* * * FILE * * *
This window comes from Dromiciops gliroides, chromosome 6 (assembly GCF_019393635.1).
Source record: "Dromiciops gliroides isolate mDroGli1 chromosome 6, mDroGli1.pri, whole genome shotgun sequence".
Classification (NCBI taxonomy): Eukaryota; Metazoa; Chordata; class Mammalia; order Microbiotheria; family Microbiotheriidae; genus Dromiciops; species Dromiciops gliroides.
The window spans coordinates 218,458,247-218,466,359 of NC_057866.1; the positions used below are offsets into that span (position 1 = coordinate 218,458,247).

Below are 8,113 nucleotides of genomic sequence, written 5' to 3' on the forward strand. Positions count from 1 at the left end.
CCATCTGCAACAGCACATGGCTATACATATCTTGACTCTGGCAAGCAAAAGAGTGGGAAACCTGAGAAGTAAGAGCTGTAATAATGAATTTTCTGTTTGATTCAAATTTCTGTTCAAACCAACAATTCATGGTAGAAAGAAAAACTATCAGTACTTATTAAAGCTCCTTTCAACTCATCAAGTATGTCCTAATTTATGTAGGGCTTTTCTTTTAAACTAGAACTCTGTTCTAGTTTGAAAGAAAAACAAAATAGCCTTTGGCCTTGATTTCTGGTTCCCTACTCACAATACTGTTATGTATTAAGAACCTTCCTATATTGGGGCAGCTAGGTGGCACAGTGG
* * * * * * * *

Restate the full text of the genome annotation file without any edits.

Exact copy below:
This window comes from Dromiciops gliroides, chromosome 6 (assembly GCF_019393635.1).
Source record: "Dromiciops gliroides isolate mDroGli1 chromosome 6, mDroGli1.pri, whole genome shotgun sequence".
Classification (NCBI taxonomy): Eukaryota; Metazoa; Chordata; class Mammalia; order Microbiotheria; family Microbiotheriidae; genus Dromiciops; species Dromiciops gliroides.
The window spans coordinates 218,458,247-218,466,359 of NC_057866.1; the positions used below are offsets into that span (position 1 = coordinate 218,458,247).

Below are 8,113 nucleotides of genomic sequence, written 5' to 3' on the forward strand. Positions count from 1 at the left end.
CCATCTGCAACAGCACATGGCTATACATATCTTGACTCTGGCAAGCAAAAGAGTGGGAAACCTGAGAAGTAAGAGCTGTAATAATGAATTTTCTGTTTGATTCAAATTTCTGTTCAAACCAACAATTCATGGTAGAAAGAAAAACTATCAGTACTTATTAAAGCTCCTTTCAACTCATCAAGTATGTCCTAATTTATGTAGGGCTTTTCTTTTAAACTAGAACTCTGTTCTAGTTTGAAAGAAAAACAAAATAGCCTTTGGCCTTGATTTCTGGTTCCCTACTCACAATACTGTTATGTATTAAGAACCTTCCTATATTGGGGCAGCTAGGTGGCACAGTGG